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I have two computers that can talk to each other over a serial connection. The connection is made over a wireless network. There is a variable, changing delay in communications between the two systems. On both systems I have a counter runtime that increments by 1 every ms. They both start as soon as the applications start. Say each computer is started at different times. How can I with with the serial connection synchronize the counters so that systemA.counter will equal systemB.counter and so that both counters increment at the same time (or as close as possible).

Ideally once synchronized the counters would drift only slowly apart so that once every 3 or 4 thousand incs I could re-synchronize.

I'm looking for good resources on the topic, example algorythms, example code (c/c++), anything to point me in the right direction.


This is a closed system, no internet. For all intents and purposes no real protocol at all besides and open serial line over the wireless link. That link at the moment is bluetooth, but I'm thinking over moving it to a ZigBee Mesh. There are currently 2 nodes, but if I have 30 nodes all running this same application I would want them all to synchronize. There is not client/server designation, just a couple of devices running the same program with a counter. I don't have access to anything like time, just this counter that increments once a millisecond and whatever algorithm I can put in place.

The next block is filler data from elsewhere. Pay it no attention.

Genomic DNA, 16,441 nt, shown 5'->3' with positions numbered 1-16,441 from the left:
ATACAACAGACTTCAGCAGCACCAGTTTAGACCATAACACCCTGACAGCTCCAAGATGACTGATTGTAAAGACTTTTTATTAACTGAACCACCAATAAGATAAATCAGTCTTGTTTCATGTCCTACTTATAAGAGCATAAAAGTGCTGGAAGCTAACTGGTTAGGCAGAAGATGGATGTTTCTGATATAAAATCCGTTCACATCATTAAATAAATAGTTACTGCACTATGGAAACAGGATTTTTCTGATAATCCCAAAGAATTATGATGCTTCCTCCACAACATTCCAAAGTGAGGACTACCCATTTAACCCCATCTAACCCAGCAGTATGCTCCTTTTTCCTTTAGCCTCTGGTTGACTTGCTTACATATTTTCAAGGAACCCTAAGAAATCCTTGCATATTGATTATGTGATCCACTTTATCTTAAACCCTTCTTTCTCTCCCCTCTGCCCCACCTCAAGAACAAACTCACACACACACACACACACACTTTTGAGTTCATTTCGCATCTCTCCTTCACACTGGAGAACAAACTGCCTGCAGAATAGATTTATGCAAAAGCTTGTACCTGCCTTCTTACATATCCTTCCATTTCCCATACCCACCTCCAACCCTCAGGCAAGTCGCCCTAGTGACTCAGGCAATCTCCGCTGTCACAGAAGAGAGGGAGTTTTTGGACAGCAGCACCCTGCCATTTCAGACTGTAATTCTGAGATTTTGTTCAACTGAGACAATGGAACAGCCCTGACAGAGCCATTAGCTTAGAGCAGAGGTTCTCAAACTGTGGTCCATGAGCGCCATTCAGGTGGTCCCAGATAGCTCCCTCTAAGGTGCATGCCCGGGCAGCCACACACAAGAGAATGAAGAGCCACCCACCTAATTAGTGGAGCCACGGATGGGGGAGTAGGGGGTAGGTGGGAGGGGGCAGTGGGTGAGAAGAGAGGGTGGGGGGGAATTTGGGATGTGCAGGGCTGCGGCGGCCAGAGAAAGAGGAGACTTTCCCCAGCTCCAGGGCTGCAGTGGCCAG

Once I can get this working, I would like to put in place a propositioning and mapping system, but to figure out distances between nodes, I need actuate timing synchronized on the devices.

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If you use this counters to order events in a system, you should look at vector clocks or Lamport timestamps.

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The obvious resource is NTP, which is documented for example at and with links off there. Basically, this uses timestamps to adjust the frequency at which local clocks run. The protocol has been around for years and been the subject of continuous research - I can't see any pack of slides there which immediately makes it clear how it works. You might be better to see if there is already an NTP implementation available than to try and re-implement it yourself.

It appears (e.g. from searching) that there is a small industry of people working on time synchronisation algorithms, especially in the context of wireless sensor networks. One jumping-off point, apart from searches, is the survey paper at - Time synchronization in sensor networks: A survey (2004)

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